Alexander Scriabin inhabits a distinctive, personal soundworld which is hard to define. It is the music of excess, ecstasy, tumult and passion. It is excessive, overripe, decadent, heavily perfumed, sensuous and frenzied, lacking in structure and sometimes downright bizarre. The music of extremes, it is “hyper everything”, and as such it defies description or categorization. Its language is complex, often atonal and frequently almost impenetrable. For some listeners, and artists too, it is this “over-the-top-ness” that is off-putting; for others, his sense of excess and rapture is compelling.The music of
His personal life and outlook mirrored the excesses of his music: he was dissolute, he could be outrageous, he had high-falutin’ ideas of his own self-worth, and he believed music should be intimately connected to all of human experience. Perhaps this explains the breathless sensuality, the roaring passion and mystic spirituality of his music. All of human life is here: its ecstasy and agony, terror and beauty.
Despite his Russian heritage and a fairly traditional Russian musical training, Scriabin’s music is not noticeably Russian in its sound, and has no traits of nationalism, such as the use of folk idioms. In his piano music, he reveals himself as a master of the miniature, and while he wrote 10 piano sonatas – interesting in themselves as they chart his compositional development – his shorter works for piano, including salon morceaux, Poèmes and Études, and some 85 Preludes, distil in microcosm his unique style.
24 Preludes, Op. 11 No. 1 in C Major
24 Preludes, Op. 11 No. 16 in B-Flat Minor
The Preludes offer perhaps the best overview of his compositional development with clear signposts to where he was heading musically. The Op. 11 Preludes (1896) follow Chopin’s in their organisation (cycling through all the major and minor keys) and even make direct reference to Chopin’s music. Indeed, such is their closeness to Chopin’s model in style, texture and harmonies, many could easily be mistaken for Chopin’s own music. Some appear to “borrow” directly from Chopin – one opens with the unmistakable motif of the Marche Funèbre from Chopin’s B-flat minor Piano Sonata – while others seem more akin to Chopin’s Études in their technical challenges and sparkling passagework. The Op. 11, 13, 15, 16 and 17 are sometimes called The Travel Preludes, though they were not explicitly a travelogue by the composer; rather examples of how his travels around Europe allowed him to absorb different musical styles. (It is easy to forget, given Russia’s turbulent history in the 20th century, that at the end of the 19th century, the country was a major player in western European culture.) These Opuses also demonstrate how rapidly Scriabin’s musical style was developing at that time.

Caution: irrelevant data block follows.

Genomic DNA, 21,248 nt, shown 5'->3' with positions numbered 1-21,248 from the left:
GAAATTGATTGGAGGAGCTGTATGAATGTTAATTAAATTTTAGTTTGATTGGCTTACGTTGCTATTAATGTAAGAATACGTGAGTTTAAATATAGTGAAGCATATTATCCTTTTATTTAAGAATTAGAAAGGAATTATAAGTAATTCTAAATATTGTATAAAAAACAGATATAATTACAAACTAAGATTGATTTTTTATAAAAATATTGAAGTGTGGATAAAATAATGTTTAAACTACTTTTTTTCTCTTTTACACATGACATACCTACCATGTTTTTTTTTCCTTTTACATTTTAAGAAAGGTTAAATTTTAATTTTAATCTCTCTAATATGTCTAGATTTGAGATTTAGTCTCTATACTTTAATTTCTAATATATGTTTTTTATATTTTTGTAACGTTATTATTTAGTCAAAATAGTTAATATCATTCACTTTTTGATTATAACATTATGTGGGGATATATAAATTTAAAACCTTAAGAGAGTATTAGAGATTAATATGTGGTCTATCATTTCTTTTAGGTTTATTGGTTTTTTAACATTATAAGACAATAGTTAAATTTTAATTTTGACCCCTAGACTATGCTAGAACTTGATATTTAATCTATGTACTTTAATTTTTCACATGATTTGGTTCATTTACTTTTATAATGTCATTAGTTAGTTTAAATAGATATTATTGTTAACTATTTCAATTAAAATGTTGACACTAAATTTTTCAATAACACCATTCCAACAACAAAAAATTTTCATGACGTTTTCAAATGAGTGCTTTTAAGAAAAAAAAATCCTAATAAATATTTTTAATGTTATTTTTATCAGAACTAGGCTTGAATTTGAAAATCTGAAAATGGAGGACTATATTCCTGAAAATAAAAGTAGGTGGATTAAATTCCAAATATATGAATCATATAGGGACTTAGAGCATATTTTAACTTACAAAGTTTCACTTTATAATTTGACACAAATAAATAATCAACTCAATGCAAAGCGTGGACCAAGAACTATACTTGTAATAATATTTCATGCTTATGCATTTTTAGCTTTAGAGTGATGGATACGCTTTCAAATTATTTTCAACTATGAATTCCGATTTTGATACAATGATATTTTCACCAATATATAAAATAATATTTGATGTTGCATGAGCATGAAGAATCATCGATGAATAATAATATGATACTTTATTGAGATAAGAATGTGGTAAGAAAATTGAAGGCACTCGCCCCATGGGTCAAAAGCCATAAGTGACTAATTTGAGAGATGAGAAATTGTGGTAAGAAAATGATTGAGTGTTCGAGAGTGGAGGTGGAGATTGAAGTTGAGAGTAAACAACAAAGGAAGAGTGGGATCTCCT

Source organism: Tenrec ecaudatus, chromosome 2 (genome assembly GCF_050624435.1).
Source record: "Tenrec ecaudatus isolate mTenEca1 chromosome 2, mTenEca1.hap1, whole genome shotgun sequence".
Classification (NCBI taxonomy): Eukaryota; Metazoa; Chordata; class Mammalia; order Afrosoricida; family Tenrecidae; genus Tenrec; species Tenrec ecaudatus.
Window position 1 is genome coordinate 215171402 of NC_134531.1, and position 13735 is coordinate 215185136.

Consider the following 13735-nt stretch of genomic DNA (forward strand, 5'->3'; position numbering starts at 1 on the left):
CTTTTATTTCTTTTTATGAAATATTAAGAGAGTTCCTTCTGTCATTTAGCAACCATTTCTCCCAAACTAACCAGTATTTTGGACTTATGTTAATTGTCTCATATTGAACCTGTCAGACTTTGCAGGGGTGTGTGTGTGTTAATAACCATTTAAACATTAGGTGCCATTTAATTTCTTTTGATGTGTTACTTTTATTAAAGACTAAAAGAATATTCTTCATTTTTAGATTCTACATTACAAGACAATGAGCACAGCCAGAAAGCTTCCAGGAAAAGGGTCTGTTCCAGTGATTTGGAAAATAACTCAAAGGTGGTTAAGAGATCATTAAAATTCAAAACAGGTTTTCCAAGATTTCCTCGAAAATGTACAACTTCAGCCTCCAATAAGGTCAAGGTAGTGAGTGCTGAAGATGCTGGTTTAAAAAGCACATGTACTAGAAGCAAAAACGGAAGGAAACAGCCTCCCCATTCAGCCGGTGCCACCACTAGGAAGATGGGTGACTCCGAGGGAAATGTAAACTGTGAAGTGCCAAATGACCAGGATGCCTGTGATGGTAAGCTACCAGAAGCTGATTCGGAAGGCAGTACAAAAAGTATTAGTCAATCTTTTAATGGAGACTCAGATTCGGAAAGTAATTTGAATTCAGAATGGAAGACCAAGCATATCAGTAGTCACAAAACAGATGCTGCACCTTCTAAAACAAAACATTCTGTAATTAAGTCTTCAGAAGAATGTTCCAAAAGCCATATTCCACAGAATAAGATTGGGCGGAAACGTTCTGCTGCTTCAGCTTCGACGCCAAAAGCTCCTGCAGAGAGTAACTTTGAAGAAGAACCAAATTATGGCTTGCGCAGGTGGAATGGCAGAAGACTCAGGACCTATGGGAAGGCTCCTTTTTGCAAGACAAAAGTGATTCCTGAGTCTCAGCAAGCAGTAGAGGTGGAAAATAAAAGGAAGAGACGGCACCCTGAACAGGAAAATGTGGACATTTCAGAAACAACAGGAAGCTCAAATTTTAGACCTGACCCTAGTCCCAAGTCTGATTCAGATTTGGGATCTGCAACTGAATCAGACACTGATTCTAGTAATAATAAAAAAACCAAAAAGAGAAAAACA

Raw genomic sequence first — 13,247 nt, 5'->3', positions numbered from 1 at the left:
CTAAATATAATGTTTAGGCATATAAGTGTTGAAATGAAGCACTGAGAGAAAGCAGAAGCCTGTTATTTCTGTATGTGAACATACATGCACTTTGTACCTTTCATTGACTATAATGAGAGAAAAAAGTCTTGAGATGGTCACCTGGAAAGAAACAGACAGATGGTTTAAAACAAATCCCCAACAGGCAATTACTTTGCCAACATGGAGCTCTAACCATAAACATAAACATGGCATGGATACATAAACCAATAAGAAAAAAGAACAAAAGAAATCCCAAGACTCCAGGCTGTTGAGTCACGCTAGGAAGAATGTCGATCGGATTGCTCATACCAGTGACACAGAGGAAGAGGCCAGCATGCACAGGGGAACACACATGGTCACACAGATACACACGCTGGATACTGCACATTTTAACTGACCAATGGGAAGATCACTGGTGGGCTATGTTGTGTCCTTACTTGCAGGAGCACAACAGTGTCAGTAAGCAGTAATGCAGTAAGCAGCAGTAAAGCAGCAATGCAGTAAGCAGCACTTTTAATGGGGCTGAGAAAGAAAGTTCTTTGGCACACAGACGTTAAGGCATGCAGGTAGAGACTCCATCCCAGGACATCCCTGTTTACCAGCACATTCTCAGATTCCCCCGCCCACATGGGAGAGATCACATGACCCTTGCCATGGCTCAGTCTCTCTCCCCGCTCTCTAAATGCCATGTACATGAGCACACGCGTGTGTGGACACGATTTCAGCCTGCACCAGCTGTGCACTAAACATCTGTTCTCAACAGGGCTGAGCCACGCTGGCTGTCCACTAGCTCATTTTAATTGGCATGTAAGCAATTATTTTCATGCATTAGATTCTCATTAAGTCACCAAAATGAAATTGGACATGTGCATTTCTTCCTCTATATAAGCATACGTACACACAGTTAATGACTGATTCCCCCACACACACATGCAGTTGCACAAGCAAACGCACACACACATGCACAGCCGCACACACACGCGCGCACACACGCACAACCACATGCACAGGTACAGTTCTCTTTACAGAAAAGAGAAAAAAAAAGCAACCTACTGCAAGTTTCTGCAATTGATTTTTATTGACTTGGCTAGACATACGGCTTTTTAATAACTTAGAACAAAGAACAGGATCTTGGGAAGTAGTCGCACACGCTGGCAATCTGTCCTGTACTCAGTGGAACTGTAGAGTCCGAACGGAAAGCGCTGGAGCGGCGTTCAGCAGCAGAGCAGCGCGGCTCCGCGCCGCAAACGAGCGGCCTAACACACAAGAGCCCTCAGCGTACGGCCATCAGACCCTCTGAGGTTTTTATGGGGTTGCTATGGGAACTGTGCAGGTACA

5 Preludes, Op. 16 No. 4 in E-Flat Minor: Lento
5 Preludes, Op. 74 No. 3. Allegro drammatico
The later Preludes are more redolent of Scriabin’s piano sonatas and show the influence of French music in their sensuous colourful harmonies and lush textures. All share one distinct characteristic: they are, in true Prelude style, short works, some so fleeting they last barely a minute. While his early to mid-period piano music makes use of the forms and structures Chopin favoured, already one hears the dark undertones and impressionistic colours and soundscapes which infuse his later works.
If anything, Scriabin’s late piano music is perhaps his most interesting, revealing his move away from the “pure” Chopin/Schumann/Liszt-influenced romanticism of the nineteenth century as he experimented with unusual harmonies (his “mystic chord”, derived from a dominant 7th) and atonality. In addition, seemingly random fragments of melody, fleeting filigree figurations, brooding dream sequences, haunting chromaticism, febrile episodes, and complex rhythms point towards Schoenberg, Messiaen and the avant-garde, and even jazz, and leave us wondering what Scriabin might have written had he lived longer into the 20th century.
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